The Worst of Health: Law and Policy at the Intersection of Health and Immigration

Wendy E. Parmet
Date of Publication: 
July, 2019
Source Organization: 

Due to the influence of nativist forces, the United States has had a long history of misguided health policy and law. This essay reflects on past and present immigration, healthcare and public health policies and shows how they are connected to and impact each other. Parmet cites various cases of immigration policy that had a harmful effect on public health, from the quarantine of Chinese-Americans in San Francisco during a 1900 epidemic to the recent Trump administration family separation policies. Parmet utilizes these historical case examples to illustrate the damaging conflation of immigration and health policy and the extent to which these federal policies are fueled by anti-immigrant and racist sentiment. She stresses that these policies are not only exclusionist, they are ineffective, costly and dangerous to public health. The author also strongly opposes the Trump administration’s regulation to expand the meaning of “public charge,” which, she points out, was used to turn away Jewish refugees during the Holocaust. The article recommends that policymakers rethink the ethical foundations at the intersection of immigration and public health law. (Olivia Pickard for The Immigrant Learning Center’s Public Education Institute)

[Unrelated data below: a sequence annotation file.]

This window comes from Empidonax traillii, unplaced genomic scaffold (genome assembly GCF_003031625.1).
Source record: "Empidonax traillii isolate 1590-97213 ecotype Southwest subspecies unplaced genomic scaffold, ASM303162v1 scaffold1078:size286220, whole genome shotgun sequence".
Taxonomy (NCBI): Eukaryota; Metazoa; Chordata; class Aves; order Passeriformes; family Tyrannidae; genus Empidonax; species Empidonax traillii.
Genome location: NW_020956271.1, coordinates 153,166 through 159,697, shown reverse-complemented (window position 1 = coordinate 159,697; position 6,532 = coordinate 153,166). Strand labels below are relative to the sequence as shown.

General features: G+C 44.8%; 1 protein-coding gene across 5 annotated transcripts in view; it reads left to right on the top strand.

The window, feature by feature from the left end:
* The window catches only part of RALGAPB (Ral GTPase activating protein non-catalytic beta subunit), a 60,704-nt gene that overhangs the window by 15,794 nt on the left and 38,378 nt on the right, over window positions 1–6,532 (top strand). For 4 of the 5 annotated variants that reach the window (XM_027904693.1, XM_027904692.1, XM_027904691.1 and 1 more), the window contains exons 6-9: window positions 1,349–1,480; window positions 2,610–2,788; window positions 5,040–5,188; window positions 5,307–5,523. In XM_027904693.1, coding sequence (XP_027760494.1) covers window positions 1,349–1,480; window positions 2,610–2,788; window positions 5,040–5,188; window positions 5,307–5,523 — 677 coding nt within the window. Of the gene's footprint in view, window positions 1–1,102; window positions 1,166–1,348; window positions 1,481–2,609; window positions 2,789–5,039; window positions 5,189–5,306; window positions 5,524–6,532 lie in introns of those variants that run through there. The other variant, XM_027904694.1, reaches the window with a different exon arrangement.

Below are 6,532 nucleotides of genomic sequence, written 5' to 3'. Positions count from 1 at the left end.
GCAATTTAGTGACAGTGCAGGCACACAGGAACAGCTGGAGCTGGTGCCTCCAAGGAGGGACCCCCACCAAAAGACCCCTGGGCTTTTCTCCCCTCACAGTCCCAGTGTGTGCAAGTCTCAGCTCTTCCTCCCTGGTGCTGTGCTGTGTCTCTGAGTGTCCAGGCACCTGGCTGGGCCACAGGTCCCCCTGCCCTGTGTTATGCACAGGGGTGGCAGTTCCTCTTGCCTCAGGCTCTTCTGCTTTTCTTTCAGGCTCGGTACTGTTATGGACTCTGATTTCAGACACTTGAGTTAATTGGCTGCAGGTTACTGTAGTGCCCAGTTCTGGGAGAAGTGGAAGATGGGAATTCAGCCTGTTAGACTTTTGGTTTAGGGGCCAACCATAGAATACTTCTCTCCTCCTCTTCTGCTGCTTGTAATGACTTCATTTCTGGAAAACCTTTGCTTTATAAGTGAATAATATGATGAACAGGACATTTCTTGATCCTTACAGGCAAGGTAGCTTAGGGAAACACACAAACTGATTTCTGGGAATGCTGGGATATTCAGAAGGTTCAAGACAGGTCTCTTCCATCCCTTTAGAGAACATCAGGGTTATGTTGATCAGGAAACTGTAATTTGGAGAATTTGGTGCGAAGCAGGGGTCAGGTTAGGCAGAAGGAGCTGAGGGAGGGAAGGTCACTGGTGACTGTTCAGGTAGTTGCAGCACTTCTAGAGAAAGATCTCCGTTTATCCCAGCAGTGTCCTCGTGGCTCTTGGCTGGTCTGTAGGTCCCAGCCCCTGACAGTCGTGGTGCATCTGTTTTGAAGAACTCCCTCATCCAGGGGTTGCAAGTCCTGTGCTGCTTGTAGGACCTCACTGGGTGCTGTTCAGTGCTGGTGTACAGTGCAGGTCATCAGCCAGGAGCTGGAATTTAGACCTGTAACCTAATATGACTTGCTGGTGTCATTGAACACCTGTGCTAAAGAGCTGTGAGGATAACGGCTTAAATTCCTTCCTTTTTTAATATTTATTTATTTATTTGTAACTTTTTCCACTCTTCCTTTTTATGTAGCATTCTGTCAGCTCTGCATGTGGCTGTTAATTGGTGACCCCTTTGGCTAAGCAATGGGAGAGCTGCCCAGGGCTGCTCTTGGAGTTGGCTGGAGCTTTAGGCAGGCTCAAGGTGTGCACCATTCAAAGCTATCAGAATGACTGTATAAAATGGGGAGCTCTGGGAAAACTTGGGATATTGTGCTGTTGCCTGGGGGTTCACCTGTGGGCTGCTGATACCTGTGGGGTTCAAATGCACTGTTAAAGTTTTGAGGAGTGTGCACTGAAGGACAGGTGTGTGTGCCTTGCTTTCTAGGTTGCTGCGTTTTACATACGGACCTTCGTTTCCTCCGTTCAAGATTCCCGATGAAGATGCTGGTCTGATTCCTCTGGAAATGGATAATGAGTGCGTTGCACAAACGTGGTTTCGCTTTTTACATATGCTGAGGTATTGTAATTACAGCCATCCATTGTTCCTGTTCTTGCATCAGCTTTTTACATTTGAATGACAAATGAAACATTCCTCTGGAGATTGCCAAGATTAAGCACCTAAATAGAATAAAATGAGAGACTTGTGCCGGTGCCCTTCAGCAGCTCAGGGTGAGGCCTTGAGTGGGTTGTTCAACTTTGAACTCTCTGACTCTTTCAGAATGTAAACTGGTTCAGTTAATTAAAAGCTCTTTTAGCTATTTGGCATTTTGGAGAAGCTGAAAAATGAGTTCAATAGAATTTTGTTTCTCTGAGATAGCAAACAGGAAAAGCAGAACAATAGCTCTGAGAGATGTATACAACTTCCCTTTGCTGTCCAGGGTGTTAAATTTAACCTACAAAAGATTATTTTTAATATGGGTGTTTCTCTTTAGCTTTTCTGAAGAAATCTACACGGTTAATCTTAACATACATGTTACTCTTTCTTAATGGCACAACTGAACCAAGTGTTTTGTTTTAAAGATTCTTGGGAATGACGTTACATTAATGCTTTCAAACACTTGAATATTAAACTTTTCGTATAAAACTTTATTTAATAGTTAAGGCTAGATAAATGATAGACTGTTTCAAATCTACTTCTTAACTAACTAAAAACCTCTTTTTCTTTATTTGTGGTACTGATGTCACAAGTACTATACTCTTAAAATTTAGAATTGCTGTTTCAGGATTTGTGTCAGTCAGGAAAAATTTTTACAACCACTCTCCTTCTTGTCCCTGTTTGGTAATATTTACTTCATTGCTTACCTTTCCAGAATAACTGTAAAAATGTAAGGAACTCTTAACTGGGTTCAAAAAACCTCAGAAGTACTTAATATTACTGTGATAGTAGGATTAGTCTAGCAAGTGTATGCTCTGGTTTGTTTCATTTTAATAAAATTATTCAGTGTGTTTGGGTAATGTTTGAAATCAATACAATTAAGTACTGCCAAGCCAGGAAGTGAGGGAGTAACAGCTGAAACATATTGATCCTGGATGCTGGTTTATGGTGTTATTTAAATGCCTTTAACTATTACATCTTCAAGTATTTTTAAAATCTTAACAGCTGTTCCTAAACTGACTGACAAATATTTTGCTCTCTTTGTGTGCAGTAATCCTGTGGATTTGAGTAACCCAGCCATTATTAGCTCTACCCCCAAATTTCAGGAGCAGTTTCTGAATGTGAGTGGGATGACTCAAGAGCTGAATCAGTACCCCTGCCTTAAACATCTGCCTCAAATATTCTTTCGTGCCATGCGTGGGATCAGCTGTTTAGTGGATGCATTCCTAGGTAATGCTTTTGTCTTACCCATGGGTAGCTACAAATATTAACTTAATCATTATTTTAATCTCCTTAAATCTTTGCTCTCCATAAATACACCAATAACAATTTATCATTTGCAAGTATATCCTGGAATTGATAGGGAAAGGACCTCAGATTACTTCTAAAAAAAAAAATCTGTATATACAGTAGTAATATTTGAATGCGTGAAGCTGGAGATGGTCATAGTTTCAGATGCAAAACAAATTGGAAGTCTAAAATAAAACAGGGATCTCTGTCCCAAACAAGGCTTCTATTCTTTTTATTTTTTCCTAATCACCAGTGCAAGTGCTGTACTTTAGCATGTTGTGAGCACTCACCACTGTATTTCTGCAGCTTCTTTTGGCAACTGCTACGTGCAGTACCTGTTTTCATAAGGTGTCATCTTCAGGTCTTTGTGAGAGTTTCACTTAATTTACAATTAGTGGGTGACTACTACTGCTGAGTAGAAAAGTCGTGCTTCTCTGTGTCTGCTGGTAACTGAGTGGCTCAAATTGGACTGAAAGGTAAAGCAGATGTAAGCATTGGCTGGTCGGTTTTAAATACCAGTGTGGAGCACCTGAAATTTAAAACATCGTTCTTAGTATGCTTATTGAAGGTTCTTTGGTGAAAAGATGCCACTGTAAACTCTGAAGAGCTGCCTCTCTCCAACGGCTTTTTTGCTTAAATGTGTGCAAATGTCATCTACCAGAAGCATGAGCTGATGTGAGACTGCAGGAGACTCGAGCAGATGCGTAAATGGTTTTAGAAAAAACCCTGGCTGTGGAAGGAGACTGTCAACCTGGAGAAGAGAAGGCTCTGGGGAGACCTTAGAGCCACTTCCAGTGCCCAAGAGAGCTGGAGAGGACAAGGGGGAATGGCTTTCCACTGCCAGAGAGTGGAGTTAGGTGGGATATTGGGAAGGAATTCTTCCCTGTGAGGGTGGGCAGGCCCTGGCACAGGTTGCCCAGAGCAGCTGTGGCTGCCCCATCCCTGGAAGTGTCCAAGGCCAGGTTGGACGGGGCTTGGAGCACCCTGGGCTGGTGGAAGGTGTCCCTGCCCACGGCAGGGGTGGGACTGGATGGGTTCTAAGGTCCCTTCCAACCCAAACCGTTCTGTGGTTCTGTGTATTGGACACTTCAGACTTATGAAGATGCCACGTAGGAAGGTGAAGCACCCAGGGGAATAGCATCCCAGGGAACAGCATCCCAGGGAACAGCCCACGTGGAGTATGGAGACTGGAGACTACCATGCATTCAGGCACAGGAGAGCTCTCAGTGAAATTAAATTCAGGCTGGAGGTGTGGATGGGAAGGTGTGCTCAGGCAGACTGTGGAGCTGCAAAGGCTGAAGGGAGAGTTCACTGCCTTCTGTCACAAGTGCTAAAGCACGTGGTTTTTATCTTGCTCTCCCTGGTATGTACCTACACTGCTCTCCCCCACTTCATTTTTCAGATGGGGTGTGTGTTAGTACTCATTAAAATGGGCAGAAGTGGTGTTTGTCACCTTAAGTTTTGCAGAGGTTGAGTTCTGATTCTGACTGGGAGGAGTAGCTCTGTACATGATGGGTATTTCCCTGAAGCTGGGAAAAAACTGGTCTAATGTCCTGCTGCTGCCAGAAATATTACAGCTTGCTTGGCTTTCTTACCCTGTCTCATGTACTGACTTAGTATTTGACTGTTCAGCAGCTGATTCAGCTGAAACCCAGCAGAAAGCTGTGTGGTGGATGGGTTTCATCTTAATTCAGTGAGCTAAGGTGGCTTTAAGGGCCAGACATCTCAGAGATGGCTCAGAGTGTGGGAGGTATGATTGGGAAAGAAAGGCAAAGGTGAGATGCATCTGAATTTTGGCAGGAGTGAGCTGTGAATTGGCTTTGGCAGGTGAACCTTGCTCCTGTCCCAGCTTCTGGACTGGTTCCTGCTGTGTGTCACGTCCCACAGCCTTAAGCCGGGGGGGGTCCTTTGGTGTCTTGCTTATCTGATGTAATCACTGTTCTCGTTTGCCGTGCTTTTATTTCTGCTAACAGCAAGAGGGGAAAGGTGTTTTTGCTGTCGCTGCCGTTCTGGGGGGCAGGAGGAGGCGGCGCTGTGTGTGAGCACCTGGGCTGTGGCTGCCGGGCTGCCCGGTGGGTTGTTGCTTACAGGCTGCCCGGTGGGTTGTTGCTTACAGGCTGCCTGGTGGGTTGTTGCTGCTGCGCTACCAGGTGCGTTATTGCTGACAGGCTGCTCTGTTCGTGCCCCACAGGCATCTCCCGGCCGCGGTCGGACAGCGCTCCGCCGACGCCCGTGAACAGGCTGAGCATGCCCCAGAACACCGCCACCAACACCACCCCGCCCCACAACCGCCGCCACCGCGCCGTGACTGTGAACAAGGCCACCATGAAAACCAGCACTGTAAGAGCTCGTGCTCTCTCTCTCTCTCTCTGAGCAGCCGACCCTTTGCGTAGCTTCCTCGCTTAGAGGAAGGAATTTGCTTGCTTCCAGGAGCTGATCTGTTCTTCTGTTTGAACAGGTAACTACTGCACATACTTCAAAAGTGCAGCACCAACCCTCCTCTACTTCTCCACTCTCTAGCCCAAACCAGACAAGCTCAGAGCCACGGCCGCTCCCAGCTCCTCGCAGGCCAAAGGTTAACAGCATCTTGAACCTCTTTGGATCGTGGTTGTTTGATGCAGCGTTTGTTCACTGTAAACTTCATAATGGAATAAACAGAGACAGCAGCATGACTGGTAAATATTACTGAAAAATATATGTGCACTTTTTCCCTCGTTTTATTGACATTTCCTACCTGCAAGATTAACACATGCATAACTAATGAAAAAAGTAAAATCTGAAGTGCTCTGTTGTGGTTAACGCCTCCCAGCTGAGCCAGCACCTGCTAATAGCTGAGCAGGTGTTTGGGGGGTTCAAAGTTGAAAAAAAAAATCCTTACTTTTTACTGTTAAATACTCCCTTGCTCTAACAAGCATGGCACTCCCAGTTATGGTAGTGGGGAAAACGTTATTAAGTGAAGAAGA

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Parmet, W. (2019). The Worst of Health: Law and Policy at the Intersection of Health and Immigration. Indiana Health Law Review, 16(2), 211-233.